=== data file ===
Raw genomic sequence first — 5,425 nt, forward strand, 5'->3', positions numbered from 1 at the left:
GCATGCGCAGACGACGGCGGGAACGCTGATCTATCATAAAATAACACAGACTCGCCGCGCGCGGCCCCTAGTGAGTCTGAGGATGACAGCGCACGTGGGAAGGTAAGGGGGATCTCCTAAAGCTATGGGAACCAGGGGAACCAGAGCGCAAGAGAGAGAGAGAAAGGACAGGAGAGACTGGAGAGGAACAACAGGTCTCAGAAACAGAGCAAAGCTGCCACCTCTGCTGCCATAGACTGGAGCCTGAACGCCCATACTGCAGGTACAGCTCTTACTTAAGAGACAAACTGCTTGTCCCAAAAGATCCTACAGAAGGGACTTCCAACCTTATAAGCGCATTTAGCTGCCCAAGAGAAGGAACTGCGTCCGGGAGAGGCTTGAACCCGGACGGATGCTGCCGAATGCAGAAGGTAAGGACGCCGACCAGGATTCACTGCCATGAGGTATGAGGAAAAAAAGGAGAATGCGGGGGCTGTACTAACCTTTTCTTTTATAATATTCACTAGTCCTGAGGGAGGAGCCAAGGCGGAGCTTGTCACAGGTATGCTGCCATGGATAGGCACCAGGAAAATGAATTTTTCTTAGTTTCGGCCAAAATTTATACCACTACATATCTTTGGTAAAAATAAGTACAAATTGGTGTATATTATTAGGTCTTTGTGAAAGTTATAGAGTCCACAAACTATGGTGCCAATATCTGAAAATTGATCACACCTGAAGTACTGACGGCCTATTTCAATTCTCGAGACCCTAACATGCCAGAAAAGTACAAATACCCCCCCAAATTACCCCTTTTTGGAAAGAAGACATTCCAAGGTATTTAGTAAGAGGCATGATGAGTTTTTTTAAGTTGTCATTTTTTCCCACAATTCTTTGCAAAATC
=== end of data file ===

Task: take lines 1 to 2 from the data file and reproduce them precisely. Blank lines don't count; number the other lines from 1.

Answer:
Raw genomic sequence first — 5,425 nt, forward strand, 5'->3', positions numbered from 1 at the left:
GCATGCGCAGACGACGGCGGGAACGCTGATCTATCATAAAATAACACAGACTCGCCGCGCGCGGCCCCTAGTGAGTCTGAGGATGACAGCGCACGTGGGAAGGTAAGGGGGATCTCCTAAAGCTATGGGAACCAGGGGAACCAGAGCGCAAGAGAGAGAGAGAAAGGACAGGAGAGACTGGAGAGGAACAACAGGTCTCAGAAACAGAGCAAAGCTGCCACCTCTGCTGCCATAGACTGGAGCCTGAACGCCCATACTGCAGGTACAGCTCTTACTTAAGAGACAAACTGCTTGTCCCAAAAGATCCTACAGAAGGGACTTCCAACCTTATAAGCGCATTTAGCTGCCCAAGAGAAGGAACTGCGTCCGGGAGAGGCTTGAACCCGGACGGATGCTGCCGAATGCAGAAGGTAAGGACGCCGACCAGGATTCACTGCCATGAGGTATGAGGAAAAAAAGGAGAATGCGGGGGCTGTACTAACCTTTTCTTTTATAATATTCACTAGTCCTGAGGGAGGAGCCAAGGCGGAGCTTGTCACAGGTATGCTGCCATGGATAGGCACCAGGAAAATGAATTTTTCTTAGTTTCGGCCAAAATTTATACCACTACATATCTTTGGTAAAAATAAGTACAAATTGGTGTATATTATTAGGTCTTTGTGAAAGTTATAGAGTCCACAAACTATGGTGCCAATATCTGAAAATTGATCACACCTGAAGTACTGACGGCCTATTTCAATTCTCGAGACCCTAACATGCCAGAAAAGTACAAATACCCCCCCAAATTACCCCTTTTTGGAAAGAAGACATTCCAAGGTATTTAGTAAGAGGCATGATGAGTTTTTTTAAGTTGTCATTTTTTCCCACAATTCTTTGCAAAATC